Didi Hirsch receives $1 million grant for teen suicide prevention

Didi Hirsch Mental Health Services was awarded a $1 million grant to expand its suicide prevention program for young people under age 24 and their families.

The grant came from the Everychild Foundation, made up of more than 200 women who each donate $5,000 annually to fund a single $1 million grant to launch or expand a project that eases the suffering of local children.

The grant covers final capital expenses to outfit Didi Hirsch's new building in Century City that houses our Suicide Prevention Center, the first and most comprehensive in the nation. Launched in 1958, the Center offers crisis intervention, therapy and support, as well as training and education.

The grant covers the costs of upgrading our crisis call/chat data system and software for data analysis. It also will pay for video conferencing equipment, a generator to run the crisis line during disasters and outages, 28 soundproofed crisis line cubicles and related furnishings.

Didi Hirsch President/CEO Kita S. Curry, PhD, said the agency could not meet the increasing need for its services without a larger home and state-of-the-art technology and equipment.

"With its generous support, the Everychild Foundation has made a commitment to one of the most stigmatized and neglected health risks facing youth and young adults' suicide," Curry said. "The suicide rate doubled among 10- to 14-year-olds in the last decade, and it is the second-leading cause of death among 15- to 24-year-olds. Thanks to the Everychild Foundation, in our new Suicide Prevention Center, we will have the room and tools needed to expand services for this vulnerable group."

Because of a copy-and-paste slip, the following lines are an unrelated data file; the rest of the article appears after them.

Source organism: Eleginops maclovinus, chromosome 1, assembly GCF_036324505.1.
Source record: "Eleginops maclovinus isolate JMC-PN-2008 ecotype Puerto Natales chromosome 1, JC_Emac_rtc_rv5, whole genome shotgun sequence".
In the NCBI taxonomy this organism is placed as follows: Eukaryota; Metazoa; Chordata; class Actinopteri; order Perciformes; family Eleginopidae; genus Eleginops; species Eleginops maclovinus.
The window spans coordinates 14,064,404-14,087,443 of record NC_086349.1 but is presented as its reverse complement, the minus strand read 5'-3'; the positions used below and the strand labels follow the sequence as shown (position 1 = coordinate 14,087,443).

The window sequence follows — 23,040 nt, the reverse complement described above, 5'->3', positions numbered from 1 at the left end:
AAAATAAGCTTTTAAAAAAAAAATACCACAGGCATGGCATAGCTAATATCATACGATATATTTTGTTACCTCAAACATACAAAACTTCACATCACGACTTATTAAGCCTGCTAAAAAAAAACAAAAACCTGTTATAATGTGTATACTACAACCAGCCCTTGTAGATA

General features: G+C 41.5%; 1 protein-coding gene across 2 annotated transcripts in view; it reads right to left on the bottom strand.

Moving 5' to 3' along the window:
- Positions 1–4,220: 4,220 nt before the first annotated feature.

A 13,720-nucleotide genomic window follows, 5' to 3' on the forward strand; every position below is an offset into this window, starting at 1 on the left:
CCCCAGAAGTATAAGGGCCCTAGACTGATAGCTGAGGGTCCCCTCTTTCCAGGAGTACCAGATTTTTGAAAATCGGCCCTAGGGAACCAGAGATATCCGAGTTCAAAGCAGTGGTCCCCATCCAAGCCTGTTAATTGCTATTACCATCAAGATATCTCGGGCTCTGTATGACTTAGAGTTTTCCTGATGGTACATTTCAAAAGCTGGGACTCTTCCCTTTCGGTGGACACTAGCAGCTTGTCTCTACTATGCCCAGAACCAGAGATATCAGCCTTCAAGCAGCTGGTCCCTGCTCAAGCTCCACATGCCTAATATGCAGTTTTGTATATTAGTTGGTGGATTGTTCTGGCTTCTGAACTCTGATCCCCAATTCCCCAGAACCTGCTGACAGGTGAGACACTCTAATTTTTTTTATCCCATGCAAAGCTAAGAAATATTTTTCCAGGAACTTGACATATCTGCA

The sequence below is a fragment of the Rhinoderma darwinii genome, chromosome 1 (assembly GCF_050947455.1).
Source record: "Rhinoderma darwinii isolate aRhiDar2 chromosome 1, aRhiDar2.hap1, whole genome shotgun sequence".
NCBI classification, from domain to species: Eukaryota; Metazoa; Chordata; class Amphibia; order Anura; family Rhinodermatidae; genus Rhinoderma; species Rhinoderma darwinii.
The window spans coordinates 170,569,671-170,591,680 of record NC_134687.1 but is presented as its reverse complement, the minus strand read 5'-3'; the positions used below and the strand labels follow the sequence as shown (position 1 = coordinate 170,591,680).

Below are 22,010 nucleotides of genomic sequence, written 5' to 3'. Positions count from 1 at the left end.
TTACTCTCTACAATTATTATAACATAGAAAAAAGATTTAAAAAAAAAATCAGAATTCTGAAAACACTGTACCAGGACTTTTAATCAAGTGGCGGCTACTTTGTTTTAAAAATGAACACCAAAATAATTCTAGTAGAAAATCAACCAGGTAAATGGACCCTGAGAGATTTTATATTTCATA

Everychild founder and president Jacqueline Caster said the women of her group are grateful for the opportunity to bring more resources and attention to suicide prevention.

Until recently, the topic of suicide was only discussed in hushed tones and out of the public eye, as it was considered a shameful act," Caster said. "Today, views have changed, and it is widely known that when a young person has suicidal thoughts, they are mostly a result of untreated mental health issues. If this new center, with an increased capacity to help and to publicize the program, can save even just one young person from taking his/her own life, this new grant will have been a tremendous success."


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